Developments will be watched with interest by the industry. There is not only a concern that Brexit could push up hiring costs but also that companies could lose valued employees to the political fall-out of the referendum.
Market access in other Member States
Businesses currently benefit from the provisions on free movement of goods, services, workers and capital in the EU, which enables them to take up opportunities within other member states. The level of flexibility open to cross-border operations will depend very much on the terms of any free trade agreement reached between the UK and EU. Pivotal to market access for EU opportunities are the rules on public procurement, which have required the opening up of bidding for major public contracts to the whole internal market on an equal and transparent basis. It is not clear whether UK firms could be blocked from competing for contract opportunities in continental Europe.
The effect of departure from the EU on foreign direct investment
There are real fears that investors may think twice about the UK as a destination, given the uncertainty over whether it will remain a member of the EU single market. There could be a knock-on effect for the industry as a result. Fewer external investors means reduced demand for UK properties and for the building of new commercial or residential premises.
The Single Environmental Assessment Directive states that environmental assessments must be carried out for specified plans and programmes. Post-Brexit, it is unclear whether the Government will continue to require such assessments to be conducted. The issue is one of immense importance as assessments can extend the time required to complete an infrastructure project and a failure to complete one satisfactorily can lead to a legal challenge and related delay.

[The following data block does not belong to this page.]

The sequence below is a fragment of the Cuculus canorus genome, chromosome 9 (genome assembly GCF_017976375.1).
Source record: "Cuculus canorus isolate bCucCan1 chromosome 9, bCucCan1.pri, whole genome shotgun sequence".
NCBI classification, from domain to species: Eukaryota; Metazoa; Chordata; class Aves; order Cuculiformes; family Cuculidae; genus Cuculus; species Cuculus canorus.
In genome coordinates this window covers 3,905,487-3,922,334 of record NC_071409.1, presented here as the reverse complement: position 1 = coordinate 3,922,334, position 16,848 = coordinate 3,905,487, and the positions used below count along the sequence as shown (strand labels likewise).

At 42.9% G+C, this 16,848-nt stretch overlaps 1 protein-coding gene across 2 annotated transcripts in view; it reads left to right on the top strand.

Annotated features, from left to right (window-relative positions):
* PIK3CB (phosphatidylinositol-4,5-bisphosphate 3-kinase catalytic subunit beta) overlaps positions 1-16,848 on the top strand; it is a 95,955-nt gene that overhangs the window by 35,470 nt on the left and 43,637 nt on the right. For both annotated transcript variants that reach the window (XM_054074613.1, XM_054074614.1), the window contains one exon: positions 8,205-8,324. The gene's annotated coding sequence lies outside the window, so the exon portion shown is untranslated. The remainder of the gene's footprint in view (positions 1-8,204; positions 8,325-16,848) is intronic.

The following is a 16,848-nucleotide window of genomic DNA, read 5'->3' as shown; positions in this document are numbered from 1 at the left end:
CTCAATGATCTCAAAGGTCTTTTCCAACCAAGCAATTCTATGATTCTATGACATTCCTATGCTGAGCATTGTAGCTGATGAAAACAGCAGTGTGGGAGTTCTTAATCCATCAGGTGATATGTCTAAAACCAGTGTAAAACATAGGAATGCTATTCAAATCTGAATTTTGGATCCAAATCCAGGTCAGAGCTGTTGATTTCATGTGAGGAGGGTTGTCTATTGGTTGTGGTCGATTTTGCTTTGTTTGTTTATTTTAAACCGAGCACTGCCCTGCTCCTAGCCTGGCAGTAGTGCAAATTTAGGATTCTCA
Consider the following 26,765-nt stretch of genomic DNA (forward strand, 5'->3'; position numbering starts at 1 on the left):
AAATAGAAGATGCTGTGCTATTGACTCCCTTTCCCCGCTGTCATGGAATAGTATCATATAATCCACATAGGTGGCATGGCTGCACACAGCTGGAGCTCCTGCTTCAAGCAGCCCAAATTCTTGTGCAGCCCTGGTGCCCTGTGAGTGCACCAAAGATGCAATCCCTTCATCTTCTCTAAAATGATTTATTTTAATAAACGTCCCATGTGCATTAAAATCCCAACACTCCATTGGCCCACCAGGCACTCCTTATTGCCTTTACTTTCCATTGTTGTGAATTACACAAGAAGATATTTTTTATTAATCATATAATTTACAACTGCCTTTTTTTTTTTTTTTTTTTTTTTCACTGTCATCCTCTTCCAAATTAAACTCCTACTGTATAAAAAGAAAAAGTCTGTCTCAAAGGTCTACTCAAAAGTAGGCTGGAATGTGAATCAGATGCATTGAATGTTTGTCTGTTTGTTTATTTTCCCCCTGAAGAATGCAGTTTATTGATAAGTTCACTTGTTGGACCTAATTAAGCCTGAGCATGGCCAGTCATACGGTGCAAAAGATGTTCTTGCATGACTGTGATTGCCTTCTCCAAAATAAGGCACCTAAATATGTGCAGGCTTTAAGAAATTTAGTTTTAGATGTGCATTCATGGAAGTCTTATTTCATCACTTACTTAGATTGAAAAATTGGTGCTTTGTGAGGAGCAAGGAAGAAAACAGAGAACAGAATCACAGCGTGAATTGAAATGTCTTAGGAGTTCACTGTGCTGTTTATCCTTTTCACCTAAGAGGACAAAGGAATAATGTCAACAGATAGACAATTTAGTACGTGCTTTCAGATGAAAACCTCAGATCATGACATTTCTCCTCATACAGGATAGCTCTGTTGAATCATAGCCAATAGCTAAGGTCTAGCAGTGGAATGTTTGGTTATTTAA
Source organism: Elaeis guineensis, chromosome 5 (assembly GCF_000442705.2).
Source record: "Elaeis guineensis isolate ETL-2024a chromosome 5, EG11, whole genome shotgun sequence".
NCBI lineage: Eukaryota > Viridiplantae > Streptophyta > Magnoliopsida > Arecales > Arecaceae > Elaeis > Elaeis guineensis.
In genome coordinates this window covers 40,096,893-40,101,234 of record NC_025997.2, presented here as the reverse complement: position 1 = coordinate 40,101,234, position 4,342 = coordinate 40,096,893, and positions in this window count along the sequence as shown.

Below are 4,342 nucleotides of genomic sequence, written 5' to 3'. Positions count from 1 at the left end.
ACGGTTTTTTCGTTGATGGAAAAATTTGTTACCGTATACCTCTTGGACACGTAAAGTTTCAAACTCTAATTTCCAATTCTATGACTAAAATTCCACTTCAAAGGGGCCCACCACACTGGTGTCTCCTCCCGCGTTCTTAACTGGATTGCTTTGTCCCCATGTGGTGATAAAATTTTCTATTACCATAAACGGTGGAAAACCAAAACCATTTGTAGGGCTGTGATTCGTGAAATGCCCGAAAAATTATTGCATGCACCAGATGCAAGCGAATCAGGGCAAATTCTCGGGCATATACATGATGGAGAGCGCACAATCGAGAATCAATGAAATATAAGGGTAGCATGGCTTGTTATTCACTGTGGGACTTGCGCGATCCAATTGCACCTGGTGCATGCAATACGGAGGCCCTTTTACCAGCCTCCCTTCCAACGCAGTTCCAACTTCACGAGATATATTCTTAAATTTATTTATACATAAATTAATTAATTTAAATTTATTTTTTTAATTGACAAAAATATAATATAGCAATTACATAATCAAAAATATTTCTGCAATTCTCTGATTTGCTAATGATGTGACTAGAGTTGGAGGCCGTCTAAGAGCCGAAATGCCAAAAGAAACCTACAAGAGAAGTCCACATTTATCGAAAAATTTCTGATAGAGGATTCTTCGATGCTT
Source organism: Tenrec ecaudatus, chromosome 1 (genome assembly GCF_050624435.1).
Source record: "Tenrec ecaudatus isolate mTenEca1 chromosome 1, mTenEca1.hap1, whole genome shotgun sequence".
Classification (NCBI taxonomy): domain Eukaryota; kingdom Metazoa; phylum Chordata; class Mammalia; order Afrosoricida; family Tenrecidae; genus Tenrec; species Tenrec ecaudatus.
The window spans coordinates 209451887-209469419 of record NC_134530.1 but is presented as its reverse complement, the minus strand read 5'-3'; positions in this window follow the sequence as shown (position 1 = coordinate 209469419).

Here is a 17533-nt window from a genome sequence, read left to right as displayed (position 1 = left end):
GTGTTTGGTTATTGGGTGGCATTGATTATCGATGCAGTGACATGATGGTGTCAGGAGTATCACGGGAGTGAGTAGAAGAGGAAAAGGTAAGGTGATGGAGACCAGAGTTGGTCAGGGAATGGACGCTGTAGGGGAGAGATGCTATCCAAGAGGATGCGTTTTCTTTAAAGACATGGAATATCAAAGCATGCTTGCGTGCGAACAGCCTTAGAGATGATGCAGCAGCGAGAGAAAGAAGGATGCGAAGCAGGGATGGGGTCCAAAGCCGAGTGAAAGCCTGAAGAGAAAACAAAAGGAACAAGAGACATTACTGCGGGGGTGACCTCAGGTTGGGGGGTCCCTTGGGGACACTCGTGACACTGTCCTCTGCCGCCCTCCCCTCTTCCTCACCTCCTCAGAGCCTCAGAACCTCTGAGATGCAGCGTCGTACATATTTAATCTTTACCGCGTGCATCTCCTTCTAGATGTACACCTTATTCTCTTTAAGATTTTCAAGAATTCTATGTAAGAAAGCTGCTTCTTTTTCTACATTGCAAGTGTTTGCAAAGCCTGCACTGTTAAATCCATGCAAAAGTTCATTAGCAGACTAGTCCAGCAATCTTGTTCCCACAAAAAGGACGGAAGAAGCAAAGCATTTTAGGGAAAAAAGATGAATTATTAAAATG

It is unclear whether the Government will move to repeal these measures. Whilst a degree of deregulation would be welcomed by many, it would be unpalatable to others. Further, it would require the UK to leave international treaties, such as the Aarhus Convention, on which many of these legislative measures are based in any event. Politically that could be very difficult.
In our view, it is imperative that the Government moves quickly in order to address the deep concerns held by the industry. These are undermining growth in a strategically important part of the economy and one which is essential to ensuring that the country has the infrastructure and facilities necessary to meet the needs of its population. Prior to the referendum, assurances were given by the Leave campaign that there would be no need to remove EU citizens from the UK and that national Government could match the funding provided by EU bodies in all areas. It would greatly assist the house-building and construction industries sectors if these words could be matched by concrete guarantees that protecting the sector will be a cornerstone of building a prosperous post-Brexit Britain.
This article was written by Paul Henty. For more information please contact Paul on +44 (0)20 7427 6506 or firstname.lastname@example.org